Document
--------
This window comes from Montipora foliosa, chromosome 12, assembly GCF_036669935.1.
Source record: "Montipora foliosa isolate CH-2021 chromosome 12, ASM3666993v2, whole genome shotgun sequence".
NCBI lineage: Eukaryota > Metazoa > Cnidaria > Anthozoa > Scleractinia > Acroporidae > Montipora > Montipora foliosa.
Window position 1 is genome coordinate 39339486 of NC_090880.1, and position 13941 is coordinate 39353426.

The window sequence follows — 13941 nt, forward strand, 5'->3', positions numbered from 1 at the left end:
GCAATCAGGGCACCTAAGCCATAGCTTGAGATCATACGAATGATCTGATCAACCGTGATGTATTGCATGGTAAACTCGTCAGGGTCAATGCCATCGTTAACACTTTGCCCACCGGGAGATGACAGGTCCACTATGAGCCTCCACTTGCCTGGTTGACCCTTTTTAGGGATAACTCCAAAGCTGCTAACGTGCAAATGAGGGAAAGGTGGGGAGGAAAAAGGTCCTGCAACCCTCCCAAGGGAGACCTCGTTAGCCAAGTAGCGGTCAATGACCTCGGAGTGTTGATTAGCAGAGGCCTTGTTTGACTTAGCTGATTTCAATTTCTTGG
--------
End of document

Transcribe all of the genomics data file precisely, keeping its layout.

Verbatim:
This window comes from Montipora foliosa, chromosome 12, assembly GCF_036669935.1.
Source record: "Montipora foliosa isolate CH-2021 chromosome 12, ASM3666993v2, whole genome shotgun sequence".
NCBI lineage: Eukaryota > Metazoa > Cnidaria > Anthozoa > Scleractinia > Acroporidae > Montipora > Montipora foliosa.
Window position 1 is genome coordinate 39339486 of NC_090880.1, and position 13941 is coordinate 39353426.

The window sequence follows — 13941 nt, forward strand, 5'->3', positions numbered from 1 at the left end:
GCAATCAGGGCACCTAAGCCATAGCTTGAGATCATACGAATGATCTGATCAACCGTGATGTATTGCATGGTAAACTCGTCAGGGTCAATGCCATCGTTAACACTTTGCCCACCGGGAGATGACAGGTCCACTATGAGCCTCCACTTGCCTGGTTGACCCTTTTTAGGGATAACTCCAAAGCTGCTAACGTGCAAATGAGGGAAAGGTGGGGAGGAAAAAGGTCCTGCAACCCTCCCAAGGGAGACCTCGTTAGCCAAGTAGCGGTCAATGACCTCGGAGTGTTGATTAGCAGAGGCCTTGTTTGACTTAGCTGATTTCAATTTCTTGG